UNDP Turkey/Levent Kulu
Charting a path out of crisis
In the midst of global crises, countries such as Afghanistan and Myanmar had to cope with the extra burden of political upheaval which set back human rights, with potentially disastrous effects. A UNDP appraisal revealed that up to 97 percent of Afghans are on the brink of universal poverty.
“A transition to new authorities, a pandemic, a drought, an oncoming winter season – each of these on their own would already pose a major challenge. Taken together, they form a crisis that demands urgent action,” Kanni Wignaraja, UNDP Director of the Regional Bureau for Asia and the Pacific
The complex challenges of fragile countries were compounded in places such as Haiti, which while still recovering from its last disastrous earthquake, was struck by natural forces yet again, with an estimated 600,000 in need of humanitarian help.
“The status quo for crisis response is no longer an option. We are quickly shifting from reaction to anticipation. UNDP has pivoted its approach to be more agile, responsive and anticipatory, supporting countries to both respond to and prevent future crises. We’re already putting this approach into action in countries and regions like Sudan, Haiti, Afghanistan, and the Sahel.” Asako Okai, Director, UNDP Crisis Bureau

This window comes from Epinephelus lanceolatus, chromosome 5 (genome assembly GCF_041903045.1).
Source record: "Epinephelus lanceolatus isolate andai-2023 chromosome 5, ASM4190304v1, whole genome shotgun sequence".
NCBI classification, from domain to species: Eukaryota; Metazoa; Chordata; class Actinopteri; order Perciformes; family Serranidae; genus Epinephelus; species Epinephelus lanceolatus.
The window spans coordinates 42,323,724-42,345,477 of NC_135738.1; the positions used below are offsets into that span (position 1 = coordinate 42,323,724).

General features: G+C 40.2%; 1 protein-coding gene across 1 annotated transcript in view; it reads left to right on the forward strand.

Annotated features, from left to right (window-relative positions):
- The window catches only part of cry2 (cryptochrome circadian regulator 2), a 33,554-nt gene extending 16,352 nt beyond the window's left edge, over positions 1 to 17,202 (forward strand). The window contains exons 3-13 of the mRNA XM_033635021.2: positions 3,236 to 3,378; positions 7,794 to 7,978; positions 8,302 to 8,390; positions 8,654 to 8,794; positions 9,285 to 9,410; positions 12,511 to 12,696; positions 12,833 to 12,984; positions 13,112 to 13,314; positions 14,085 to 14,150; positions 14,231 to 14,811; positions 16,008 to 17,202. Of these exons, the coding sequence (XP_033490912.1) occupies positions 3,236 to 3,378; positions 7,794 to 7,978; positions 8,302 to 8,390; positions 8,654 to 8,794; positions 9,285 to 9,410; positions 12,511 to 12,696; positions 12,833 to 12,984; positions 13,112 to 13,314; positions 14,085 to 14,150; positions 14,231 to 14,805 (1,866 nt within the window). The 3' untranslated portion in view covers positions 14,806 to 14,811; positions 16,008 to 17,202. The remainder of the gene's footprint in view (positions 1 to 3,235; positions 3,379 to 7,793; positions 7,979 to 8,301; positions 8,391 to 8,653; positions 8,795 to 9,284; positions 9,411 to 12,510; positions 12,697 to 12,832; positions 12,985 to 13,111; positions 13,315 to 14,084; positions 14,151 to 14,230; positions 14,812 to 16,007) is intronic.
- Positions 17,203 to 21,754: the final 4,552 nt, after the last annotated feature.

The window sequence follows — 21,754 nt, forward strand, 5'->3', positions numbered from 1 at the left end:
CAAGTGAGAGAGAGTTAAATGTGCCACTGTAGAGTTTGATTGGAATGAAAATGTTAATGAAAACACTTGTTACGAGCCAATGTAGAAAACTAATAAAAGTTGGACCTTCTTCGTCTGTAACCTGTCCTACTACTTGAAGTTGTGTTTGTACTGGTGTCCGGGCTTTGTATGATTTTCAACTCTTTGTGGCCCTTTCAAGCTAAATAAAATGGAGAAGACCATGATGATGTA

The road to
and from Glasgow
As the year ended, the eyes of the world were on COP26 in Scotland. At the heart of the Paris Agreement are national pledges on climate change – or Nationally Determined Contributions (NDCs). UNDP supported 120 countries to enhance their NDCs through its Climate Promise. Now, it’s time to turn the pledges into action with UNDP’s extensive portfolio that helps countries large and small to take bold action on energy, adaptation and resilience, nature, forests, finance, gender, indigenous and local communities, green jobs, and the circular economy.
The Glasgow Climate Pact took important steps, but not the leaps that were needed. The Paris Agreement goal of keeping global temperature increases below 1.5C (2.7F) is still alive, but all countries must take ambitious and urgent action.
“To confront the climate, ecological and social emergency, the international bureaucracy must be urgently updated in the same way as it was done for the COVID-19 health emergency, but without losing sight of inclusion, cultural diversity, freedom and a just transition. Every individual, town, municipality, city, province, country and continent has one simple homework assignment: it is time to act, and there is no escaping.” Máximo Mazzocco, Youth Activist #Generation17 Initiative
In 2021, UNDP was also at the forefront of voices advocating for fossil fuel subsidies to be consigned to history.
“The world continues to spend billions of dollars on fossil fuel subsidies, while hundreds of millions of people live in poverty and the climate crisis accelerates. As ‘code red’ for humanity flashes, the science tells us that only the most ambitious decarbonization and climate action will limit global warming to 1.5 degree Celsius,” - UNDP Administrator Achim Steiner.
“At least we had an asteroid. What’s your excuse?” Frankie the dinosaur